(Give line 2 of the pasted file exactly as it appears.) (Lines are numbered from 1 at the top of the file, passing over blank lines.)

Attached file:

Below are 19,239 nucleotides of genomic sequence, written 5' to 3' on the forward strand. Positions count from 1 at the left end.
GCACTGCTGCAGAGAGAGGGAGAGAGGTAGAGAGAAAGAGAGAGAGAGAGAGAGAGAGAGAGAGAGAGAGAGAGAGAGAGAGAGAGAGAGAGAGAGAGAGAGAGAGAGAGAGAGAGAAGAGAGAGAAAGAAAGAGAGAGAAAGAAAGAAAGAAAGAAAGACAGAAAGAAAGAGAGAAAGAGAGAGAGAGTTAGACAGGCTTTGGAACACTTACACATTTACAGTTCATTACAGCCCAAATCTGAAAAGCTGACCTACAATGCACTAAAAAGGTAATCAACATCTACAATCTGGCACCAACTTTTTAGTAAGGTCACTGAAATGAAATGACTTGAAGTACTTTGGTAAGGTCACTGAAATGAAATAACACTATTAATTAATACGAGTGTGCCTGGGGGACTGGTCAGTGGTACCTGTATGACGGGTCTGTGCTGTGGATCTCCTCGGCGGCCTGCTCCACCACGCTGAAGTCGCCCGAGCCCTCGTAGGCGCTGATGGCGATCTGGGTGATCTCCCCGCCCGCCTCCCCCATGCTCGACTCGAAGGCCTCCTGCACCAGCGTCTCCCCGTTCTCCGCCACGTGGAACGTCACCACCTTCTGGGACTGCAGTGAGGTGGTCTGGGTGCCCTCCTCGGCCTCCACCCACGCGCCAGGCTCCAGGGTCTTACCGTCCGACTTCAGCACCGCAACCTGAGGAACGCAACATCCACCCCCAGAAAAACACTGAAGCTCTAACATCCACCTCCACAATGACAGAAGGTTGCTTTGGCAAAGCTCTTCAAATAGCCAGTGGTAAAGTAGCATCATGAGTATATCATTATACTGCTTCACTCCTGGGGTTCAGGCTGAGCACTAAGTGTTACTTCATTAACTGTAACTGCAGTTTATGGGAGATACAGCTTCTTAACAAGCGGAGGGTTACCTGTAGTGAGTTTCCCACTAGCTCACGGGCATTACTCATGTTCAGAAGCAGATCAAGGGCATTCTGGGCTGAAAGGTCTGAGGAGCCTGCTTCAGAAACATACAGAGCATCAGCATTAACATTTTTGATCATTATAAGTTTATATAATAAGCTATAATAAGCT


GCACTGCTGCAGAGAGAGGGAGAGAGGTAGAGAGAAAGAGAGAGAGAGAGAGAGAGAGAGAGAGAGAGAGAGAGAGAGAGAGAGAGAGAGAGAGAGAGAGAGAGAGAGAGAGAGAGAAGAGAGAGAAAGAAAGAGAGAGAAAGAAAGAAAGAAAGAAAGACAGAAAGAAAGAGAGAAAGAGAGAGAGAGTTAGACAGGCTTTGGAACACTTACACATTTACAGTTCATTACAGCCCAAATCTGAAAAGCTGACCTACAATGCACTAAAAAGGTAATCAACATCTACAATCTGGCACCAACTTTTTAGTAAGGTCACTGAAATGAAATGACTTGAAGTACTTTGGTAAGGTCACTGAAATGAAATAACACTATTAATTAATACGAGTGTGCCTGGGGGACTGGTCAGTGGTACCTGTATGACGGGTCTGTGCTGTGGATCTCCTCGGCGGCCTGCTCCACCACGCTGAAGTCGCCCGAGCCCTCGTAGGCGCTGATGGCGATCTGGGTGATCTCCCCGCCCGCCTCCCCCATGCTCGACTCGAAGGCCTCCTGCACCAGCGTCTCCCCGTTCTCCGCCACGTGGAACGTCACCACCTTCTGGGACTGCAGTGAGGTGGTCTGGGTGCCCTCCTCGGCCTCCACCCACGCGCCAGGCTCCAGGGTCTTACCGTCCGACTTCAGCACCGCAACCTGAGGAACGCAACATCCACCCCCAGAAAAACACTGAAGCTCTAACATCCACCTCCACAATGACAGAAGGTTGCTTTGGCAAAGCTCTTCAAATAGCCAGTGGTAAAGTAGCATCATGAGTATATCATTATACTGCTTCACTCCTGGGGTTCAGGCTGAGCACTAAGTGTTACTTCATTAACTGTAACTGCAGTTTATGGGAGATACAGCTTCTTAACAAGCGGAGGGTTACCTGTAGTGAGTTTCCCACTAGCTCACGGGCATTACTCATGTTCAGAAGCAGATCAAGGGCATTCTGGGCTGAAAGGTCTGAGGAGCCTGCTTCAGAAACATACAGAGCATCAGCATTAACATTTTTGATCATTATAAGTTTATATAATAAGCTATAATAAGCT